[caption id="attachment_3322" align="aligncenter" width="445"]Gregory Case Photography Gregory Case Photography[/caption]


Gregory Case Photography loves coming to Road. Gregory remarked, “No other show compares. For me, Road is the “Apple” of the quilt world. It is a high quality show with the reputation of having the best teachers, vendors, and staff. I look forward to it every year.”  

You can find Gregory and Elena on their web site: www.gregorycase.com The site is currently being updated with new images and their travel photography.





Road 2014 Faculty Spotlight: Meet Jacquelyn Gering

Wednesday, October 16th, 2013

Jacquie will be teaching four classes: 4005 Stitch Flip and Improvisation on Thursday, 5005 Log Cabin Modern Makeover on Friday,6005 Slice and Insert Improvisation – The Shattered Quilt! on Saturday, and on Sunday,7005 Creative Quilting With Your Walking Foot.  Jacquie Gering Head ShotPersonal: Jacquie Gering sits on the Board of Directors for the Modern Quilt Guild and is an enthusiastic advocate for all things modern quilting.  The inspiration for her modern quilt designs comes from the world around her (like the city of Chicago) and from causes she is passionate about. She has created a quilt in response to the Boston Marathon Bombing and one in support of anti-violence. The mother of two sons in their 20’s, Jacquie’s quilting partner is her adopted black lab, Bruno.picaftermatha

























                                                                                                                                                                                                                              Photo by Gregory Case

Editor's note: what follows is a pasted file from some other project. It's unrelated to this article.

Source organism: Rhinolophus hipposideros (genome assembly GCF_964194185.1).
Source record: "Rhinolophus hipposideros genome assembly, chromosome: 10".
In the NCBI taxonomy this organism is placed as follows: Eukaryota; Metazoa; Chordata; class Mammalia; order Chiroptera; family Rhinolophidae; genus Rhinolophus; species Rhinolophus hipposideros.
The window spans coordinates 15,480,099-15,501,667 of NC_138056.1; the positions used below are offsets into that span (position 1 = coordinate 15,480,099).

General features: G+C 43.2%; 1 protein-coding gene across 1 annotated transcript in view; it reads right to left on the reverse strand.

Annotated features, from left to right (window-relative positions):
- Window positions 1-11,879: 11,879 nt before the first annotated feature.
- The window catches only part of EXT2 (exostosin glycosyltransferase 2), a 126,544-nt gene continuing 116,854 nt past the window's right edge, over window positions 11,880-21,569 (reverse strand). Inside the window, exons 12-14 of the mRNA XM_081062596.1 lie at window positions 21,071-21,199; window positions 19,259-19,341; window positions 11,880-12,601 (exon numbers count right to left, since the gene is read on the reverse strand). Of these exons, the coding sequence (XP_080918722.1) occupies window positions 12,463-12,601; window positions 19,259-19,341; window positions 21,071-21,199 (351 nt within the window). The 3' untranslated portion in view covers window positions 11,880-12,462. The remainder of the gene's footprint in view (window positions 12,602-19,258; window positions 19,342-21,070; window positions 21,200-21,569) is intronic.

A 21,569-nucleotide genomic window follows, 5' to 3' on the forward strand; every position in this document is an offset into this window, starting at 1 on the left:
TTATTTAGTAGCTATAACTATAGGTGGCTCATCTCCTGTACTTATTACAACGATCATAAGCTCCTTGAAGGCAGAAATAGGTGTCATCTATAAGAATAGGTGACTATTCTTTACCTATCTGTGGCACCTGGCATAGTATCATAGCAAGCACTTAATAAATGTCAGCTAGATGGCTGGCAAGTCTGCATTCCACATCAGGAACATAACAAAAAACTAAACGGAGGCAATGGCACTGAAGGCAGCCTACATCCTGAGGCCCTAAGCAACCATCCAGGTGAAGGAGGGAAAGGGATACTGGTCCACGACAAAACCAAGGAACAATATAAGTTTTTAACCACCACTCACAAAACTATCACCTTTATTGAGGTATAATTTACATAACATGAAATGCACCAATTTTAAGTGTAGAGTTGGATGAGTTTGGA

How did you get started in quilting?  I started quilting by accident 5 years ago.  A visit to the Gees Bend exhibit happened to correspond with me quitting my job. There was something about The Quilts of Gees Bend that reached out to me. They inspired me, and I had the time, so I gave quilting a try.

Does anyone else in your family quilt? Not really.  My family is Mennonite so making is a tradition.  The men and women in my family are all makers.  The women are/were all accomplished seamstresses.  They could make a quilt if they needed to.

What is the one quilt tool you can’t live without? My sewing machine.  It’s my best friend.

What do you like to do when you aren’t quilting? I love to visit art museums, walk my dog and listen to music.  I also love to write.building_bridge_overall

                                                                                                                                                                                                 Photo by Gregory Case

What do you like best about teaching? I’ve been a teacher for over 30 years.  Teaching is the best job in the world.  The best part of teaching is that kids and adults learn!

What is your best tip for quilters? Don’t be afraid to fail and then learn from your mistakes.piccrosscut

What do you want your students to get out of your class? It’s important to me that students leave class having gained knowledge and skill in the technique and confidence in their design ability.

You can find Jacqueline at: www.tallgrassprairiestudio.blogspot.com